Trump Pressured Return Of Big Ten Season To Boost His Standing In Swing States

US President Donald Trump speaks to the media prior to departing on Marine One from the South Lawn of the White House in Washington, DC, September 15, 2020, as he travels to Philadelphia, Pennsylvania for a town hall... US President Donald Trump speaks to the media prior to departing on Marine One from the South Lawn of the White House in Washington, DC, September 15, 2020, as he travels to Philadelphia, Pennsylvania for a town hall. - Israel normalized relations with long-time foes Bahrain and the United Arab Emirates at a White House ceremony on September 15, 2020 as President Donald Trump said similar US-brokered deals were close between the Jewish state and "five or six" other nations. (Photo by SAUL LOEB / AFP) (Photo by SAUL LOEB/AFP via Getty Images) MORE LESS
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September 16, 2020 12:10 p.m.

President Trump couldn’t help but pat himself on the back shortly after the Big Ten Conference announced on Wednesday that it approved a reversal of its recent decision to postpone the season due to the COVID-19 pandemic.

On Wednesday, Big Ten presidents and chancellors voted unanimously to resume the football season beginning the weekend of October 23-24, conveniently, for President Trump, just days before the 2020 presidential election.

Trump praised the Big Ten’s announcement in a tweet. The change came after he urged the athletic conference to resume games, but the pressure didn’t come without a political twist. Trump seems to have specifically targeted this athletic conference as it is comprised of many Rust Belt states that were key to Trump’s 2016 win. Trump reportedly pushed for the season to resume ahead of the presidential election in November — and even offered federal aid to do so.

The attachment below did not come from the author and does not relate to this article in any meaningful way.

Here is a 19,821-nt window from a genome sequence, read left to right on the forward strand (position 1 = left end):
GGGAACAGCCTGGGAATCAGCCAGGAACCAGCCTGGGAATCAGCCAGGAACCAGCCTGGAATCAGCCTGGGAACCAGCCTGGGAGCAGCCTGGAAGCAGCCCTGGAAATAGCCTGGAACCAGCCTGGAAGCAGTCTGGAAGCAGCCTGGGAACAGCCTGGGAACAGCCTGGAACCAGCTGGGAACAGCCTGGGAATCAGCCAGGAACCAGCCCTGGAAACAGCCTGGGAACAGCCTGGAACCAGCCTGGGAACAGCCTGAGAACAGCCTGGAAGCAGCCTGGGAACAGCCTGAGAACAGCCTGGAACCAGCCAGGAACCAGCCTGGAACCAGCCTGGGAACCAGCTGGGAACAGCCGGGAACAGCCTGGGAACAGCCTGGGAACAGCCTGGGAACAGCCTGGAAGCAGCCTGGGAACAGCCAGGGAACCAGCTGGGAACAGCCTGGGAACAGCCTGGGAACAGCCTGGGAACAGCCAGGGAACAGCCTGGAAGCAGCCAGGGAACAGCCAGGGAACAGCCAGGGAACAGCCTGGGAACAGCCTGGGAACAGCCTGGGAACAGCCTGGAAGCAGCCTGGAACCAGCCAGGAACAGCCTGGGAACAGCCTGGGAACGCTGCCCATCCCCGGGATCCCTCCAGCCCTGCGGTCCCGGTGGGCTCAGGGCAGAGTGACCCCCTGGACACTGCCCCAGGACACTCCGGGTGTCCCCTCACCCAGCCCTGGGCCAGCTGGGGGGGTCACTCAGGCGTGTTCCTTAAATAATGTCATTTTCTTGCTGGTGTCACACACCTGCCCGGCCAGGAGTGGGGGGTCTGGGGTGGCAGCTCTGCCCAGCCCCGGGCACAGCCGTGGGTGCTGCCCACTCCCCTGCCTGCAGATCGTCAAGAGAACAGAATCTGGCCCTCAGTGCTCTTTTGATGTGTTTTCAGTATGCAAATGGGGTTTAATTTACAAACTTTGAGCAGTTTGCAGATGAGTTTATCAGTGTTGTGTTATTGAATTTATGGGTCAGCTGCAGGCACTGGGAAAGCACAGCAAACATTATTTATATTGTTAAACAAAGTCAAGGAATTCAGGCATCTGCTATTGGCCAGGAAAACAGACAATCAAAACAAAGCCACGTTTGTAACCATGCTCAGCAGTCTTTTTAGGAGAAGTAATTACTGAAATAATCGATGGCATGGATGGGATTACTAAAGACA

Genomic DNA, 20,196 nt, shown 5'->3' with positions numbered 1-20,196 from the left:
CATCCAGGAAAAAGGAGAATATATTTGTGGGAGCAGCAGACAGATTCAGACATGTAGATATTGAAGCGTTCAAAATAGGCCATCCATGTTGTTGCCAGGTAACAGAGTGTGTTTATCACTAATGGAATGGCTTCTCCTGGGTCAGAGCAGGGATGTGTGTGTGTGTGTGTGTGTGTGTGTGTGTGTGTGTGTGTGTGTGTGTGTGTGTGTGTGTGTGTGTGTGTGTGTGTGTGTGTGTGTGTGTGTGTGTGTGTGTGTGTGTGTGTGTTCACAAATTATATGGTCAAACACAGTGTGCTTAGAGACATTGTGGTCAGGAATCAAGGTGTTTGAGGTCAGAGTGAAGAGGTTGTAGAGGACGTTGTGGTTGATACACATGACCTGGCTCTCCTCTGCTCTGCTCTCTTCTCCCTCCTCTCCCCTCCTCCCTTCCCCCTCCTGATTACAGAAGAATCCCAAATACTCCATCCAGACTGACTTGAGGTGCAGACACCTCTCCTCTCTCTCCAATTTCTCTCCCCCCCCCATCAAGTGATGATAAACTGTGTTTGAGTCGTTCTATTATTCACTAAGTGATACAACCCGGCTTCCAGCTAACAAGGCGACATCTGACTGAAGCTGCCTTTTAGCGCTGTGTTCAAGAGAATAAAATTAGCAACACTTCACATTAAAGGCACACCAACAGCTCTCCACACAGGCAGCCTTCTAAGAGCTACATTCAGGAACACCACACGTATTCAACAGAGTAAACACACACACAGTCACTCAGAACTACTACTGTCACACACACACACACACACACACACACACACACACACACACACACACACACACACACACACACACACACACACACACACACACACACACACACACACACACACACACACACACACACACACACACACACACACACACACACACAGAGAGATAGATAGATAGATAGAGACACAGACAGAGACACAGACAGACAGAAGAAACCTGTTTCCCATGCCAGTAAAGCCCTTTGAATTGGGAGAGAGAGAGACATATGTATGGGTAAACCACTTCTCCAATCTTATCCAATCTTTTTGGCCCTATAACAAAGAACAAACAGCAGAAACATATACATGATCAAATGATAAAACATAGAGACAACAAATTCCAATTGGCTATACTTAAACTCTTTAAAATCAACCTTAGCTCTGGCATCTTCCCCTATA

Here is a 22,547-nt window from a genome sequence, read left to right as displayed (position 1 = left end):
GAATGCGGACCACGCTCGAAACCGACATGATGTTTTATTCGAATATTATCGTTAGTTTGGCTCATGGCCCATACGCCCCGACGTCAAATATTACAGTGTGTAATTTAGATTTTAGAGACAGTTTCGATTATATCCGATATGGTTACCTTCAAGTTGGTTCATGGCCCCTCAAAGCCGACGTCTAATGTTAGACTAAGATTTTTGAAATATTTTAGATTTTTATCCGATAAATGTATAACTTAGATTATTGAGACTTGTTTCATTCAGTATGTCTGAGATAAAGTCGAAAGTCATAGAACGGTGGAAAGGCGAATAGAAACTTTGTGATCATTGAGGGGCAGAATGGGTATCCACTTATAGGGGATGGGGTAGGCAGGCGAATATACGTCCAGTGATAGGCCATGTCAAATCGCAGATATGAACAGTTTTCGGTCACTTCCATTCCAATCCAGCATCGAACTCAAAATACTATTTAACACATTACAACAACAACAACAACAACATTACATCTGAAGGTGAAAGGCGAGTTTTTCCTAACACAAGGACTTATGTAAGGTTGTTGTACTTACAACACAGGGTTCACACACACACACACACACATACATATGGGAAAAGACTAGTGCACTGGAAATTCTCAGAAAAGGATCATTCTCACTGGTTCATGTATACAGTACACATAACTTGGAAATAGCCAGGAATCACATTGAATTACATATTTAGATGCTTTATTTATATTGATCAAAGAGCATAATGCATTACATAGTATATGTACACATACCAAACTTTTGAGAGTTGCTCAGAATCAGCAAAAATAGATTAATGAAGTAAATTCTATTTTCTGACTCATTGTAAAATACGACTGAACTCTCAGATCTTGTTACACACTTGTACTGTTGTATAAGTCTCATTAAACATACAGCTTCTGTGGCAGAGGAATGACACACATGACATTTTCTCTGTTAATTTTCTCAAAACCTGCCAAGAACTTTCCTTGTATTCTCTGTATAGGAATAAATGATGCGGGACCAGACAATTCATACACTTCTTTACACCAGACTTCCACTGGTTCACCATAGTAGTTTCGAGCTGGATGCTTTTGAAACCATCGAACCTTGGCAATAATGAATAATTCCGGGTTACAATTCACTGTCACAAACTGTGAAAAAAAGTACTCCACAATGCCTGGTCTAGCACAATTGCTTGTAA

Earlier this month, the President called Big Ten commissioner Kevin Warren to urge the league to play and reportedly offered the federal aid. Although Warren at the time wouldn’t describe any assistance Trump offered during their call, he told the New York Times that the call lasted about 15 minutes and was “a very professional, respectful conversation.”

The Big Ten is comprised of colleges in states that include Iowa, Ohio, Michigan, Pennsylvania and Wisconsin, among other states. The league’s announcement to no longer postpone its season comes amid other competing conferences’ decision to postpone scheduled games or lose players to COVID-19 infections after moving forward with their own fall seasons. A surge in COVID-19 cases continues to spread in college town areas such as Alabama, Florida, Georgia, Texas, Tennessee and Virginia.

The Big Ten said that it plans to test players, coaches and staff for COVID-19 daily beginning Sept. 30. Athletes who test positive will be kept out of competitions for at least three weeks and will also undergo additional screening for cardiac conditions.

Additionally, teams in the league are required to stop practices and games for at least a week if they record COVID-19 test positivity rates greater than 5 percent.

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